MEXICO CITY -- Nissan Motor Co. said today it will stop production in May of the Mexican-built Tsuru, an economical and hardy sedan beloved by taxi drivers but often sold without airbags and widely criticized for its poor crash record.
In production since the early 1980s, the Tsuru has been a cash cow for Nissan and is one of the oldest car models still manufactured globally.
It was many Mexicans' first car and came to challenge the Volkswagen Beetle as the country's veteran vehicle.
"This popular vehicle, with more the 2.4 million sales until now, has offered accessible, economical and trustworthy mobility for drivers in the country and in other markets, for more than three decades," Nissan said in a statement.
But its dismal safety record has increasingly made it a focus of criticism. The car was involved in over 4,000 deaths in Mexico between 2007 and 2012, safety organization NCAP said earlier this year.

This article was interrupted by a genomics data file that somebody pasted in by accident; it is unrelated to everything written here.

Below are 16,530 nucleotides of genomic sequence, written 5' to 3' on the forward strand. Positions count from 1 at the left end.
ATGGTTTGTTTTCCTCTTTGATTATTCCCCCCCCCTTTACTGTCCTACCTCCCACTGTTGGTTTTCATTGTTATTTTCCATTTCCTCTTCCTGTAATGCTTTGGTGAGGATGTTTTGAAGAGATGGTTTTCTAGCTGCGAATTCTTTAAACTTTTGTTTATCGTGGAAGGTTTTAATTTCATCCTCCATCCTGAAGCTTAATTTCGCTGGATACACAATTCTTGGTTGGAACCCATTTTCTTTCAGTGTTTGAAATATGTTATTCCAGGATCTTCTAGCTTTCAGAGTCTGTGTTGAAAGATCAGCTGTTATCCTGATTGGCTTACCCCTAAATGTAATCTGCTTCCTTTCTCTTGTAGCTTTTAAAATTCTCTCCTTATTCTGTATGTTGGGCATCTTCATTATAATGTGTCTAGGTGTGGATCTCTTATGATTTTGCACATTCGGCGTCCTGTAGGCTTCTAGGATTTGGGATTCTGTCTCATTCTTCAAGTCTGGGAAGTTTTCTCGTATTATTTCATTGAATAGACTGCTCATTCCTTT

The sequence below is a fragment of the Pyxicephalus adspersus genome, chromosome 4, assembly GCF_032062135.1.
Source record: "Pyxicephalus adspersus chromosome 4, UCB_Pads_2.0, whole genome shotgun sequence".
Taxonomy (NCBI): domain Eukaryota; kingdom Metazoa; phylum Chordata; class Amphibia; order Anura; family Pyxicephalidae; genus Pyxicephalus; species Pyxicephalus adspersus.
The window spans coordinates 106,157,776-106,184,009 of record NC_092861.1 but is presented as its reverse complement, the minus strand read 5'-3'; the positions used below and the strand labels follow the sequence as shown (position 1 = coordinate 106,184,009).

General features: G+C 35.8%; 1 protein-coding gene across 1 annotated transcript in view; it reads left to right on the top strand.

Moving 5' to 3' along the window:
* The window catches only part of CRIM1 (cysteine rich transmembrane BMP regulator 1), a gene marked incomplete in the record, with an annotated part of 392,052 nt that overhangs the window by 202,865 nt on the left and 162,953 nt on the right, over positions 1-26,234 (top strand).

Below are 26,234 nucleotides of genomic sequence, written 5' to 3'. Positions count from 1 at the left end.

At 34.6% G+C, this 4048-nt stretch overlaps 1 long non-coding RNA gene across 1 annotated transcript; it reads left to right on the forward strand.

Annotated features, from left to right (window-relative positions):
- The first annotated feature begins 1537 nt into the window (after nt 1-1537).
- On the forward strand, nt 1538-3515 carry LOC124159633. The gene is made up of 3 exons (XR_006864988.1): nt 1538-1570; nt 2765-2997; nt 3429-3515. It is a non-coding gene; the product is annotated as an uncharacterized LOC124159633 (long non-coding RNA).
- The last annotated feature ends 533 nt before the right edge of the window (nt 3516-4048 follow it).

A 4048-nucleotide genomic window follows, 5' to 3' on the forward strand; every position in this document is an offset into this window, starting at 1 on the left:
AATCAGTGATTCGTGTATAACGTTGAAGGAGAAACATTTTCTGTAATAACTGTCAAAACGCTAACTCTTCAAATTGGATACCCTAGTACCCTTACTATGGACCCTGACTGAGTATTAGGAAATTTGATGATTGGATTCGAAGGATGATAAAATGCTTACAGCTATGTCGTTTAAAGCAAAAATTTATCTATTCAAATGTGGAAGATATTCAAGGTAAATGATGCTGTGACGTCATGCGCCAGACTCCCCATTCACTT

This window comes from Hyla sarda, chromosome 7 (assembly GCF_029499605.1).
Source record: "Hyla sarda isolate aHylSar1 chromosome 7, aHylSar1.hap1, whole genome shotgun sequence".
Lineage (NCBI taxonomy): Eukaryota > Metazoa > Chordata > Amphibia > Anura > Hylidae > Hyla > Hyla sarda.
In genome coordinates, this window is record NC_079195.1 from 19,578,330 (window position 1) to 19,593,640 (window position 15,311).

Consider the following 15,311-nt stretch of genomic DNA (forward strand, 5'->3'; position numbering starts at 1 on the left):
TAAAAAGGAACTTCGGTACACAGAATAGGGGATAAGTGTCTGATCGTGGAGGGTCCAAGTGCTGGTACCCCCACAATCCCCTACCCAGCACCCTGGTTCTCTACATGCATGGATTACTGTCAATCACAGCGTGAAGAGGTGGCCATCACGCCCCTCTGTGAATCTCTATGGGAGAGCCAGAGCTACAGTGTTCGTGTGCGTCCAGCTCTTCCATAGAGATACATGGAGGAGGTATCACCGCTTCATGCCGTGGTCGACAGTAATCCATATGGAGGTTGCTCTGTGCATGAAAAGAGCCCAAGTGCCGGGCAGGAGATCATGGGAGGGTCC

NCAP has previously given the version of the Tsuru sold with no airbags a zero star safety rating.
The Global NCAP and the Inter-American Development Bank safety report published today concluded that more than 440,000 deaths and serious injuries could be prevented and up to $143 billion saved if basic U.N. vehicle regulations were applied in major Latin American countries.
Nissan said it will cease production in Mexico by May 2017 but will continue to support Tsuru customers by offering service, parts for repairs and maintenance of vehicles for the foreseeable future.
The Japanese company said overall production volume in Mexico would not be affected by the move because it was increasing output of other models at two plants in the central state of Aguascalientes.
A new Daimler and Renault-Nissan alliance joint-venture manufacturing complex will start production in Aguascalientes in late 2017, the company said.